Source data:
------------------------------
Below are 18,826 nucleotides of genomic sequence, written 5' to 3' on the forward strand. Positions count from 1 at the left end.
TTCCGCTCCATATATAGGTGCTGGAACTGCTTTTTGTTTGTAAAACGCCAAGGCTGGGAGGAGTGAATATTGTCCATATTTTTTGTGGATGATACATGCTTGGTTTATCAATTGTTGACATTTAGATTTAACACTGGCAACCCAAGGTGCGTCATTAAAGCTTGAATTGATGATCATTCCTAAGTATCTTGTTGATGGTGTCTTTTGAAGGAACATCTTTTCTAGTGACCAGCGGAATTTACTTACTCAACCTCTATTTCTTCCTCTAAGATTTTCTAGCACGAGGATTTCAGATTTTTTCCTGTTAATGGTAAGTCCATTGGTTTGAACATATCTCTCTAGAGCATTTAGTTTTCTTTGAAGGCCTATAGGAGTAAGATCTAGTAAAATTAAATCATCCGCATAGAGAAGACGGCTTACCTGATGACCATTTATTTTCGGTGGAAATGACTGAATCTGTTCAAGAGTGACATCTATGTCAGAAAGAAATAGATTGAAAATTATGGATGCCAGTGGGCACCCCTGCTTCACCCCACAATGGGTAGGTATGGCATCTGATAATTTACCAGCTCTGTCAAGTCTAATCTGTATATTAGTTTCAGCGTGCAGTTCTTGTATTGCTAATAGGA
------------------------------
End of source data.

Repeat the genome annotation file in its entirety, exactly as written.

Below are 18,826 nucleotides of genomic sequence, written 5' to 3' on the forward strand. Positions count from 1 at the left end.
TTCCGCTCCATATATAGGTGCTGGAACTGCTTTTTGTTTGTAAAACGCCAAGGCTGGGAGGAGTGAATATTGTCCATATTTTTTGTGGATGATACATGCTTGGTTTATCAATTGTTGACATTTAGATTTAACACTGGCAACCCAAGGTGCGTCATTAAAGCTTGAATTGATGATCATTCCTAAGTATCTTGTTGATGGTGTCTTTTGAAGGAACATCTTTTCTAGTGACCAGCGGAATTTACTTACTCAACCTCTATTTCTTCCTCTAAGATTTTCTAGCACGAGGATTTCAGATTTTTTCCTGTTAATGGTAAGTCCATTGGTTTGAACATATCTCTCTAGAGCATTTAGTTTTCTTTGAAGGCCTATAGGAGTAAGATCTAGTAAAATTAAATCATCCGCATAGAGAAGACGGCTTACCTGATGACCATTTATTTTCGGTGGAAATGACTGAATCTGTTCAAGAGTGACATCTATGTCAGAAAGAAATAGATTGAAAATTATGGATGCCAGTGGGCACCCCTGCTTCACCCCACAATGGGTAGGTATGGCATCTGATAATTTACCAGCTCTGTCAAGTCTAATCTGTATATTAGTTTCAGCGTGCAGTTCTTGTATTGCTAATAGGA